According to "The Family Business Review," "There are approximately seventeen million sole-proprietorship in the US. It can be argued that a sole-proprietorship (an unincorporated business owned by a single person) is a type of family business" and "there are twenty-two million small businesses (fewer than five hundred employees) in the US and approximately 14,000 big businesses." Also, it has been found that small businesses created the newest jobs in communities, "In 1979, David Birch published the first empirical evidence that small firms (fewer than 100 employees) created the most new jobs", and Edmiston claimed that "perhaps the greatest generator of interest in entrepreneurship and small business is the widely held belief that small businesses in the United States create most new jobs. The evidence suggests that small businesses indeed create a substantial majority of net new jobs in an average year." The U.S. Small Business Administration has found small businesses have created two-thirds of net new private sector jobs in the US since 2007.[42] Local businesses provide competition to each other and also challenge corporate giants. Of the 5,369,068 employer firms in 1995, 78.8 percent had fewer than ten employees, and 99.7 percent had fewer than five hundred employees.[43]

Sources of funding

[42] Local businesses provide competition to each other and also challenge corporate giants. Of the 5,369,068 employer firms in 1995, 78.8 percent had fewer than ten employees, and 99.7 percent had fewer than five hundred employees.[43]

Small businesses use various sources available for start-up capital:

  • Self-financing by the owner through cash savings, equity loan on his or her home, and or other assets
  • Loans or financial gifts from friends or relatives
  • Grants from private foundations, government or other sources
  • Private stock issue
  • Forming partnerships
  • Angel investors
  • Loans from banks, credit unions, or other financial institutions
  • SME finance, including collateral-based lending and venture capital, given sufficiently sound business venture plans

Some small businesses are further financed through credit card debt—usually a poor choice, given that the interest rate on credit cards is often several times the rate that would be paid on a line of credit at a bank or a bank loan. Recent research suggests that the use of credit scores in small business lending by community banks is surprisingly widespread. Moreover, the scores employed tend to be the consumer credit scores of the small business owners rather than the

Some small businesses are further financed through credit card debt—usually a poor choice, given that the interest rate on credit cards is often several times the rate that would be paid on a line of credit at a bank or a bank loan. Recent research suggests that the use of credit scores in small business lending by community banks is surprisingly widespread. Moreover, the scores employed tend to be the consumer credit scores of the small business owners rather than the more encompassing small business credit scores that include data on the firms as well as on the owners.[44] Many owners seek a bank loan in the name of their business; however, banks will usually insist on a personal guarantee by the business owner.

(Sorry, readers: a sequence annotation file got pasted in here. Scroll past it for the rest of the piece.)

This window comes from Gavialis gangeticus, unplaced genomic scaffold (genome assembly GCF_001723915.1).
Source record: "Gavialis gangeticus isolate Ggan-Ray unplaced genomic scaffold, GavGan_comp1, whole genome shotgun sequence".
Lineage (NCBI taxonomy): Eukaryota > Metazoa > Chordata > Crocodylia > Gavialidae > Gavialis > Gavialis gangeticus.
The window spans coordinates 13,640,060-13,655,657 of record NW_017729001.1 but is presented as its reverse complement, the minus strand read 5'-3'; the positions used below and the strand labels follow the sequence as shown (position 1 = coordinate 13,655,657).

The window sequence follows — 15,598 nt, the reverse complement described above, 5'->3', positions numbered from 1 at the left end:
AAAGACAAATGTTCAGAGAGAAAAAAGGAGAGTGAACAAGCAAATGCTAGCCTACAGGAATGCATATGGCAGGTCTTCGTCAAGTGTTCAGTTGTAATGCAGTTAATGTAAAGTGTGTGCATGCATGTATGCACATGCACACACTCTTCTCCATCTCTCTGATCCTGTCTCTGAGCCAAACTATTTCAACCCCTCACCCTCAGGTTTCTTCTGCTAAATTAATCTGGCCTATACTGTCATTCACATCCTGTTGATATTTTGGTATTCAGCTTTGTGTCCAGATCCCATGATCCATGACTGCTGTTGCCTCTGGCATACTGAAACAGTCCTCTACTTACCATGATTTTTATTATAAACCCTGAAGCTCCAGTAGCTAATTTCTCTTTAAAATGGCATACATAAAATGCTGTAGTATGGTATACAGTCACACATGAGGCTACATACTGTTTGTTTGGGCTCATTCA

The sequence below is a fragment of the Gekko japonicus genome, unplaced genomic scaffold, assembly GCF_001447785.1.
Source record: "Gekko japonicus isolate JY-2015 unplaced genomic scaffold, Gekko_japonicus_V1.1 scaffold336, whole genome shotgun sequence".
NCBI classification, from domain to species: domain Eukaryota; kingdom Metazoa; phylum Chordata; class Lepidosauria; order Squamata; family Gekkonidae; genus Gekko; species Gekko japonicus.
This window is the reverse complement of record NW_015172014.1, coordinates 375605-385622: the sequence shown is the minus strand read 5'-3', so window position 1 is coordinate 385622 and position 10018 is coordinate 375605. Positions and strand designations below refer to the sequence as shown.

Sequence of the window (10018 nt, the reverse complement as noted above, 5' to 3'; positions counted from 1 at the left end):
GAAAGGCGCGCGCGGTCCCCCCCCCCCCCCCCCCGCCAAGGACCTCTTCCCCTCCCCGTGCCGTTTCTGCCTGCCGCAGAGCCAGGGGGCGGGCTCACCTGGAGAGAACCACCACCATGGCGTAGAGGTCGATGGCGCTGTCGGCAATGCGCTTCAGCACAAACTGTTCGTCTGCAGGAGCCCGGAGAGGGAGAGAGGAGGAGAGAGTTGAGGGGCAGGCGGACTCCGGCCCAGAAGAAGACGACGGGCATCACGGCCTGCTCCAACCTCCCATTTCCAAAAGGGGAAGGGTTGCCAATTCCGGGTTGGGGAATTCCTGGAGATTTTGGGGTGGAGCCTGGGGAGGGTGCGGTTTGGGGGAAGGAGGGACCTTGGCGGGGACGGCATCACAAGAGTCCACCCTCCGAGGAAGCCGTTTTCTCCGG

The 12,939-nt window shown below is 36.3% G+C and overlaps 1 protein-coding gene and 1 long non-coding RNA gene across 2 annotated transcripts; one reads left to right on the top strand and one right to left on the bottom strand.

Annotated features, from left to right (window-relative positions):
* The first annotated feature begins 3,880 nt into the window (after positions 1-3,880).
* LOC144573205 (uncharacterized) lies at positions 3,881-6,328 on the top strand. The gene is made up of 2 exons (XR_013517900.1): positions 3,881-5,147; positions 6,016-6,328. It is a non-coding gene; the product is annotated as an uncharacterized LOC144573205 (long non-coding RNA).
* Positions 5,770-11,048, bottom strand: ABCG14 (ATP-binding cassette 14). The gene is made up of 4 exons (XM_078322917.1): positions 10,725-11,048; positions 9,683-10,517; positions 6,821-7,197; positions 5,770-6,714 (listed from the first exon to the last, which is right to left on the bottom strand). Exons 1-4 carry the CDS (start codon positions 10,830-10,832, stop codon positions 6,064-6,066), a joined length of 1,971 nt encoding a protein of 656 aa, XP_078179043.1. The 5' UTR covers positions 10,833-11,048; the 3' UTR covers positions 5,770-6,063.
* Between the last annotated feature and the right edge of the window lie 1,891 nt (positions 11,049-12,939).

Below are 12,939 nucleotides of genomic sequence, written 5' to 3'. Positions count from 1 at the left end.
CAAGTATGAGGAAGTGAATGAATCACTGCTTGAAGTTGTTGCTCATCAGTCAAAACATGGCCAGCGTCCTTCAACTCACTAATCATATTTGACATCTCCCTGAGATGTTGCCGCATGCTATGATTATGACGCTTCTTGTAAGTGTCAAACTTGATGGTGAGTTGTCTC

In the United States, the Small Business Administration (SBA) runs several loan programs that may help a small business secure loans. In these programs, the SBA guarantees a portion of the loan to the issuing bank, and thus, relieves the bank of some of the risk of extending the loan to a small business. The SBA also requires business owners to pledge personal assets and sign as a personal guarantee for the loan. The 8(a) Business Development Program assists in the development of small businesses owned and operated by African Americans, Hispanics, and Asians.United States, the Small Business Administration (SBA) runs several loan programs that may help a small business secure loans. In these programs, the SBA guarantees a portion of the loan to the issuing bank, and thus, relieves the bank of some of the risk of extending the loan to a small business. The SBA also requires business owners to pledge personal assets and sign as a personal guarantee for the loan. The 8(a) Business Development Program assists in the development of small businesses owned and operated by African Americans, Hispanics, and Asians.[45] Canadian small businesses can take advantage of federally funded programs and services. See Federal financing for small businesses in Canada (grants and loans).

On October 2010, Alejandro Cremades and Tanya Prive founded the first equity crowdfunding platform[46] for small businesses in history as an alternative source of financing. The platform operates under the name of Rock The Post.[47]

Small businesses often join or come together to form organizations to advocate for their causes or to achieve economies of scale that larger businesses benefit from, such as the opportunity to buy cheaper health insurance in bulk. These organizations include local or regional groups such as Chambers of Commerce and independent business alliances, as well as national or international industry-specific organizations. Such groups often serve a dual purpose, as business networks to provide marketing and connect members to potential sales leads and suppliers, and also as advocacy groups, bringing together many small businesses to provide a stronger voice in regional or national politics. In the case of independent business alliances, promoting the value of locally owned, independent business (not necessarily small) through public education campaigns is integral to their work.

The largest regional small business group in the United States is the Council of Smaller Enterprises, located in Greater Cleveland.United States is the Council of Smaller Enterprises, located in Greater Cleveland.[48]

United Kingdom trade and Investment gives out research in different markets around the world, and research in program planning and promotional activities to exporters. The BEXA's (British Exporters Association) role is to connect new exporters to expert services. It can provide details about regional export contacts, who could be made informally to discuss issues. Trade associations and all major banks often provide links to international groups in foreign markets, and some help set up joint ventures and trade fairs.[49]

A number of youth organizations, including 4-H, Junior Achievement, and Scouting, have interactive programs and training to help young people run their own small business under adult supervision.[50]